The file, obtained by The Anniston Star from an archive at Washington University in St. Louis, contains some 160 pages, including interviews with local police and affidavits of people caught up in a riot and its aftermath in Marion that led to the shooting of Jimmie Lee Jackson by an Alabama state trooper.
The trooper, James Bonard Fowler, was indicted for murder by a Perry County grand jury on May 9. He has admitted shooting Jackson, but has maintained to this newspaper that it was done in self-defense. Fowler remains free on $250,000 bond. Circuit Judge Thomas Jones of Selma will set a tentative trial date and Fowler will be allowed to enter a plea on July 10.
Neither the prosecution nor the defense in the case had seen the file until they were provided a copy by The Star this week. Parts of the file could be important to both sides because some statements bolster one side while others seem to bolster the other side, say those familiar with the case.
Doug Jones, the former U.S. attorney who successfully prosecuted the 16th Street Baptist Church bombing in 1999, said there would be questions about whether some of the material in the file could be entered into evidence, but he stressed that the material still could be important.
“At the very least,” said Jones, “the contents of the file will allow both the prosecution and the defense to test the existing evidence.”
Brian Landsberg, a former attorney with the Civil Rights Division of the Justice Department who arrived in Marion after Jackson was shot in February 1965, agrees.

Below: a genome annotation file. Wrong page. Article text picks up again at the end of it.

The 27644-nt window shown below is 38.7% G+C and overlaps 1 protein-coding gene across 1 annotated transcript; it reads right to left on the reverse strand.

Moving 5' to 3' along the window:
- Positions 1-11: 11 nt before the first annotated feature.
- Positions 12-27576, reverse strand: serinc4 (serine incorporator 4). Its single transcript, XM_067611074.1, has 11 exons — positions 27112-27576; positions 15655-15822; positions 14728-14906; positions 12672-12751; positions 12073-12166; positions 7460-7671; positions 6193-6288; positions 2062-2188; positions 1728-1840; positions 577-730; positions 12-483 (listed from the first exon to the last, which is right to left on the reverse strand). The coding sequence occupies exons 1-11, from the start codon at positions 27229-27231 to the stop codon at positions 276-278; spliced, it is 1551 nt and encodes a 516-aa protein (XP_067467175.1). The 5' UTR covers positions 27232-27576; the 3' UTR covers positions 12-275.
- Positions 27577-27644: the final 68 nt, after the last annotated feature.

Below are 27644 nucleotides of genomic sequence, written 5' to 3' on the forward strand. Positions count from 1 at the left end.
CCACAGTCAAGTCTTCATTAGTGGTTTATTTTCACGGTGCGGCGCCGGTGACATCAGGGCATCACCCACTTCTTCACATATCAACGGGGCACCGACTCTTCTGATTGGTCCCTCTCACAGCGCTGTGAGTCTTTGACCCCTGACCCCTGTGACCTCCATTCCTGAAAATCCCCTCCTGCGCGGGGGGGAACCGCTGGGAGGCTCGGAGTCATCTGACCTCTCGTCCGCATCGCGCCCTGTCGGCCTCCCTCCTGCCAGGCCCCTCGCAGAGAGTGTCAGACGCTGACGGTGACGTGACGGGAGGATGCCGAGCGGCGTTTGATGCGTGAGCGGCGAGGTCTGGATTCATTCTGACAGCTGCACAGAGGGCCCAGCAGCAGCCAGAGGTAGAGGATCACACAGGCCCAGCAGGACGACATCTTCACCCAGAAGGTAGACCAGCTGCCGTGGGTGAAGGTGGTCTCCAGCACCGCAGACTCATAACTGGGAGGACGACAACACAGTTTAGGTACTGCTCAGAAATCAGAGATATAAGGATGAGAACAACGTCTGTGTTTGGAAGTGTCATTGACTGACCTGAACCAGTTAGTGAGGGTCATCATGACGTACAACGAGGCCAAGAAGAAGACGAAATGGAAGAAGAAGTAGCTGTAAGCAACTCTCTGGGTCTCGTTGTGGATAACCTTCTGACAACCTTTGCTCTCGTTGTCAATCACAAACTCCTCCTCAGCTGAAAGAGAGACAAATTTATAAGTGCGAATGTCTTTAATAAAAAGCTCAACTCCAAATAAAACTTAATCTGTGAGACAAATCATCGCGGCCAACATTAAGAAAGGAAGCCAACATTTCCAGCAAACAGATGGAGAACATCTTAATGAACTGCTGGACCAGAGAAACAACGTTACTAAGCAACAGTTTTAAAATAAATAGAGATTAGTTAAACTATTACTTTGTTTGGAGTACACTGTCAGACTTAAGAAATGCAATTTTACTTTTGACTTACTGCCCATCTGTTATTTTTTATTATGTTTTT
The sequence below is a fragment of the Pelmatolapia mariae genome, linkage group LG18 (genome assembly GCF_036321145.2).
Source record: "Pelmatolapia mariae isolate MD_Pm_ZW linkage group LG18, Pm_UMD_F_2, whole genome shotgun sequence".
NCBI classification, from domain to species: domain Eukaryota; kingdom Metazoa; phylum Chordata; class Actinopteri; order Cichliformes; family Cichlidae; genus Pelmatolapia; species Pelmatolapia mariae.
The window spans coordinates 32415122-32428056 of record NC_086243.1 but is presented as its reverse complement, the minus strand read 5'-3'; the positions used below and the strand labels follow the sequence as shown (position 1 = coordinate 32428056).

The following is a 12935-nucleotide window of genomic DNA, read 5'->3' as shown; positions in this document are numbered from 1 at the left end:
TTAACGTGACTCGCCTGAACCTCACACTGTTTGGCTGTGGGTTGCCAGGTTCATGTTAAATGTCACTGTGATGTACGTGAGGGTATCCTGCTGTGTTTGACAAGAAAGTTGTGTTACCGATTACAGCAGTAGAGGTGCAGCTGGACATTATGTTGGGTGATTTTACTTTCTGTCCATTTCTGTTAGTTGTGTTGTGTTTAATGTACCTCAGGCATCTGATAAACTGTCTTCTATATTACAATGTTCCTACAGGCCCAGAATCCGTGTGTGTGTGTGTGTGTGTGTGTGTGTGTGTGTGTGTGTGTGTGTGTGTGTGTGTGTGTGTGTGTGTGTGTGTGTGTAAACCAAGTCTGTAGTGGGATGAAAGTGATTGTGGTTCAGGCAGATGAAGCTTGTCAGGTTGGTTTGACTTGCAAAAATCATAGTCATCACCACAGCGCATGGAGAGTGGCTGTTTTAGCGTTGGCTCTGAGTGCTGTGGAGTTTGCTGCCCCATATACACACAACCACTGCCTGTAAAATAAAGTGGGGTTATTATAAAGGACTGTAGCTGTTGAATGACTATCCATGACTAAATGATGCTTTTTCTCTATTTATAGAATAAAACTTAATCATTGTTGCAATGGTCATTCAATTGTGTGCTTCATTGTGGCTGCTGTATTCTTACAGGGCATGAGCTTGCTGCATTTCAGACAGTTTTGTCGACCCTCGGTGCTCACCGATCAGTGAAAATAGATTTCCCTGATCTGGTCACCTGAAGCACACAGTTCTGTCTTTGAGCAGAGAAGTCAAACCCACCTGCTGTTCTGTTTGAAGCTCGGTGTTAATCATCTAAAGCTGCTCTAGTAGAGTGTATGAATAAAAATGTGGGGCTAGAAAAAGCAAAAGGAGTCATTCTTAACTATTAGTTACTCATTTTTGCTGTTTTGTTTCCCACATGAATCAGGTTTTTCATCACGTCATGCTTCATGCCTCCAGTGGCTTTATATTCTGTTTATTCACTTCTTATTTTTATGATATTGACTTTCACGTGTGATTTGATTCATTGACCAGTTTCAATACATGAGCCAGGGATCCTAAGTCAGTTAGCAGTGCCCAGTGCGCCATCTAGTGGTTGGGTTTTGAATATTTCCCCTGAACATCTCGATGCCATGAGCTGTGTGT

“Those statements are relevant,” he said from his office at the University of the Pacific where he is a law professor. “Whether they are useable in court is a different question.”
Landsberg, who has just finished the book, “Free at Last to Vote: The Alabama Origins of the 1965 Voting Rights Act,” said cooperation between state law enforcement authorities and the FBI in the 1960s was at times very difficult, given the political realities.
As if to buttress that point, the file contains a letter from FBI Director J. Edgar Hoover, explaining that the head of the state troopers, Al Lingo, had forbidden his men from talking to FBI agents. This would explain why Fowler never has been interviewed by the FBI.
The names of many witnesses, as well as the names of the FBI agents conducting the interviews, are redacted, along with other parts of the statements. One statement that is mostly intact, however, is Jackson's.
FBI agents interviewing him at Selma's Good Samaritan Hospital on Feb. 23, 1965 - five days after the shooting and five days before he died - wrote that Jackson said he was in a Marion restaurant, Mack's Café, when troopers came inside and started beating him.
The statement says Jackson saw troopers beating his mother and recalls being shot by a state trooper in the stomach. The agents wrote that Jackson recalled then running from the café into the street, where the troopers continued to beat him. The agents added that Jackson could not offer a description of the trooper who shot him or of the ones who beat him or his mother.